Cz Monocrystalline Silicon Production

 

Monocrystalline silicon (mono-Si or c-Si) is silicon which consists of a continuous solid single crystal. The silicon grown for photovoltaic (PV) applications is grown in a cylindrical form with a typical diameter of 8 inches (~200 mm). The surface of the cylinder is then trimmed to make a pseudo-square shape. These ingots can be prepared as either intrinsic, p-type doped or n-type doped silicon. P-type doping is typically achieved using boron while n-type doping is achieved using phosphorus. Solar cells fabricated from mono-Si comprises an estimated 35 % (30 % p-type and 5 % n-type) of all silicon wafer-based solar cells [1]. The typical thickness of mono-Si used PV solar cell production is in the160‑190 μm range. In 2017, the largest mono-Si silicon wafer manufacturer was Xi’an Longi Silicon Materials Corporation.

The Cz method—named after J. Czochralski—is the most common method of mono-Si production. This method has a relatively low thermal stress resistance, short processing time, and relatively low cost. The silicon grown via the Cz process is also characterised by a relatively high oxygen concentration that may assist internal gettering of impurities. The industry standard of the crystal diameter is from 75‑200 mm with a <100> crystallographic orientation. High purity polysilicon (solar grade silicon) material with additional dopants, such as boron or phosphorus is used as feedstock for the process. A single crystal silicon seed is placed on the surface, rotated and gradually drawn upwards. This draws the molten silicon out of the melt so that it can solidify into a continuous single crystal from the seed. The temperature and the pulling speed are carefully adjusted to eliminate dislocation in the crystal, which can be generated by the seed/melt contact shock. Controlling the speed can also affect the diameter of the crystal. The typical oxygen and carbon concentrations are [O] ≈ 5‑10 × 1017 cm-3 and [C] ≈ 5‑10 × 1015 cm-3, respectively. Due to solubility variability of oxygen in silicon [2] (from 1018 cm-3 at the silicon melting point to several orders of magnitude lower at room temperature), oxygen can be precipitated [3]. The oxygen that is not precipitated can become electrically active defects, and further, the thermal donors from the oxygen can affect the resistivity of the material. Alternatively, precipitated oxygen can facilitate an internal gettering of impurities. The interstitial form of oxygen [Oi] in boron-doped p-type silicon can severely affect the performance of the silicon. Under illumination or current injection, the interstitial oxygen forms a boron-oxygen defect with the background dopant, boron [4]. This is known to reduce the efficiency of a completed solar cell by up to 10 %.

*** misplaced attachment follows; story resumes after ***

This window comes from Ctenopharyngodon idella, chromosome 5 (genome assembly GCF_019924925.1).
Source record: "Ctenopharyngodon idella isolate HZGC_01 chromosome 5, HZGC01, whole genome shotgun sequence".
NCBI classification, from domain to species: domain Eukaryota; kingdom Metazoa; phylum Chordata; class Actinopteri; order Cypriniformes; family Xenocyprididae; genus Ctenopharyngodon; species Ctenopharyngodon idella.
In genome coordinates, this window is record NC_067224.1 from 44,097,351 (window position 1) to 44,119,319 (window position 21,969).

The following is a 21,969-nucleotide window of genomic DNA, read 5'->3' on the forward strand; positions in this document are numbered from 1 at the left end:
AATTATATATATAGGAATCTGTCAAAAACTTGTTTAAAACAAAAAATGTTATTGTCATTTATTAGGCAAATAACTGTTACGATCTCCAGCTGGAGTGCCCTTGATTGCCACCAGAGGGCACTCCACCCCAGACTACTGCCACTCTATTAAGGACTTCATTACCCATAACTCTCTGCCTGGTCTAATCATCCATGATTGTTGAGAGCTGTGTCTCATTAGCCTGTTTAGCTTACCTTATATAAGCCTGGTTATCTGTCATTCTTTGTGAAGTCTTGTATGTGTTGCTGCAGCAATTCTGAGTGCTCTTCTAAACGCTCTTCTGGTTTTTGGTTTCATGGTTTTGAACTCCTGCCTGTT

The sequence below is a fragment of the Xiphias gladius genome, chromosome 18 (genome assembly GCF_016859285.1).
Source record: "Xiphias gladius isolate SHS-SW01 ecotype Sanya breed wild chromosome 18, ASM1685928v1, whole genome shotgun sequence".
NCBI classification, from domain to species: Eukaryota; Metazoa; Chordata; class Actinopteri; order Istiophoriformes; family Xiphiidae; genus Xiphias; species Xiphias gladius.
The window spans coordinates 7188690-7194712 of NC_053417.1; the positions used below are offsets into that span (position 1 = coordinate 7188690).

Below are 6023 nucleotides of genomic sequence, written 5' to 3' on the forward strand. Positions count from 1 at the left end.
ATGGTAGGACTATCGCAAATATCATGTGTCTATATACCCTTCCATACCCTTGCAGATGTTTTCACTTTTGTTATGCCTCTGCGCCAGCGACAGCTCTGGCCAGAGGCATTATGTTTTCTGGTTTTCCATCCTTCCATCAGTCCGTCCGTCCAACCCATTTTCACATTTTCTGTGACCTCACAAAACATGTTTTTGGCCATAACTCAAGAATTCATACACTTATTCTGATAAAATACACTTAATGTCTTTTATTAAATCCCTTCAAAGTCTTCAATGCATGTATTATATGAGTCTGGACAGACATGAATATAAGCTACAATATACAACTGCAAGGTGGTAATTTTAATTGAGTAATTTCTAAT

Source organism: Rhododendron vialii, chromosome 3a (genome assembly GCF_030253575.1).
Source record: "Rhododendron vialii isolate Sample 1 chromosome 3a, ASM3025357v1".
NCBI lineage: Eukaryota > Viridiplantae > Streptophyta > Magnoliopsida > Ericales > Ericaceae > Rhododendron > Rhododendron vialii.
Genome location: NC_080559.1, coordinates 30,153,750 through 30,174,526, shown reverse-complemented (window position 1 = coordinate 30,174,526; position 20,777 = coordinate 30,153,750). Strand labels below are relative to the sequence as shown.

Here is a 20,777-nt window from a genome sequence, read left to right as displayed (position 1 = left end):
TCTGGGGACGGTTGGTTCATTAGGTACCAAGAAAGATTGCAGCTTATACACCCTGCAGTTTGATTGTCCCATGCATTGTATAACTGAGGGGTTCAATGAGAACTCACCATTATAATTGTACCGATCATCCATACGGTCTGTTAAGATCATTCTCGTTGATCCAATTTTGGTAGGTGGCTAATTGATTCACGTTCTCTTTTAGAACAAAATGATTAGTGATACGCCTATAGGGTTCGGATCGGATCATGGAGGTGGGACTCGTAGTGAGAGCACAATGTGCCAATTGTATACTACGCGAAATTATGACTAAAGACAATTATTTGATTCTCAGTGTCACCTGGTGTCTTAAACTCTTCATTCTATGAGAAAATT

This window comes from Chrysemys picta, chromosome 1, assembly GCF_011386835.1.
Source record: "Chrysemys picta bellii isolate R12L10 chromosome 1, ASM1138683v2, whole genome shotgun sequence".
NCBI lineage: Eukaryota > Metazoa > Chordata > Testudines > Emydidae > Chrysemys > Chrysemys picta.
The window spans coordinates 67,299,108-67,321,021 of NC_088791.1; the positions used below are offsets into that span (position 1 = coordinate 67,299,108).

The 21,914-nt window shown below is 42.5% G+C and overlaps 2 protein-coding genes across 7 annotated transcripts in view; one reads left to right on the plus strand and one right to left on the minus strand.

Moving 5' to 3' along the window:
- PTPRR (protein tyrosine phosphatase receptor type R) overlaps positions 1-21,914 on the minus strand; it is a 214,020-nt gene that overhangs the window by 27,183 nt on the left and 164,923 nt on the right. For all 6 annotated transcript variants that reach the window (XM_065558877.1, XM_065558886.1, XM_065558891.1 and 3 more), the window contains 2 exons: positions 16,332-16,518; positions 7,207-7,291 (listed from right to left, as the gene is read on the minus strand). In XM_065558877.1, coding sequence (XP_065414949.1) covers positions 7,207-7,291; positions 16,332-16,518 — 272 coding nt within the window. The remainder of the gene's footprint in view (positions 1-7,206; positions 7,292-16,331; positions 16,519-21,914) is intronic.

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Figure 1: Photograph of a long Cz ingot taken at the SNEC Exhibition in 2018.

Another disadvantage of the standard Cz process is the fact that the dopant distribution is not uniform along the ingot because the segregation coefficient of boron (0.8) and phosphorous (0.3) are not unity. This results in a relatively low dopant concentration, hence higher resistivity, at the start of the Cz pulling process and a higher dopant concentration, hence lower resistivity, towards the end of the pulling process. Due to the relatively low segregation process of phosphorous, this is mainly an issue for n-type mono-Si resulting in a wide resistivity range for n-type ingots.

An elegant extension of the Cz method that can address the issues resulting from a non-unity segregation coefficient is the so-called continuous Cz method. In this method, the silicon melt is continuously replenished by silicon and dopants. In this way, the dopant concentration in the melt can be kept constant resulting in a uniform ingot resistivity even for n-type silicon.

The Cz process and subsequent ingot and wafer cutting process is shown in the animation below.

Another variant of the Cz process is the continuous Cz process. In the continuous Cz process, new material is added to the melt during the ingot-pulling. This allows for significantly shallower crucibles, reducing the interaction with the crucible walls, and also allows you to control the dopant concentration in the melt and consequently the dopant concentration in the ingot. This can thus lead to much more uniform ingots in terms of resistivity which are also longer as you are no longer limited to the starting melt volume. A disadvantage of the continuous Cz method is, however, that impurities with a low segregation coefficient can be built up in the melt resulting in high concentrations in the latter part of the pulling process. A short animation of the process is shown below.

[1]        SEMI, “International Technology Roadmap for Photovoltaics (ITRPV) 8th Edition,” 2017, Available: http://www.itrpv.net/Reports/Downloads/.

[2]        J. C. Mikkelsen, “EXCESS SOLUBILITY OF OXYGEN IN SILICON DURING STEAM OXIDATION,” Applied Physics Letters, Article vol. 41, no. 9, pp. 871-873, 1982. Available: https://aip.scitation.org/doi/abs/10.1063/1.93681

[3]        A. Borghesi, B. Pivac, A. Sassella, and A. Stella, “OXYGEN PRECIPITATION IN SILICON,” Journal of Applied Physics, Review vol. 77, no. 9, pp. 4169-4244, May 1995. Available: https://aip.scitation.org/doi/abs/10.1063/1.359479

[4]        S. W. Glunz, S. Rein, J. Y. Lee, and W. Warta, “Minority carrier lifetime degradation in boron-doped Czochralski silicon,” Journal of Applied Physics, vol. 90, pp. 2397-2404, 2001. Available: https://aip.scitation.org/doi/10.1063/1.1389076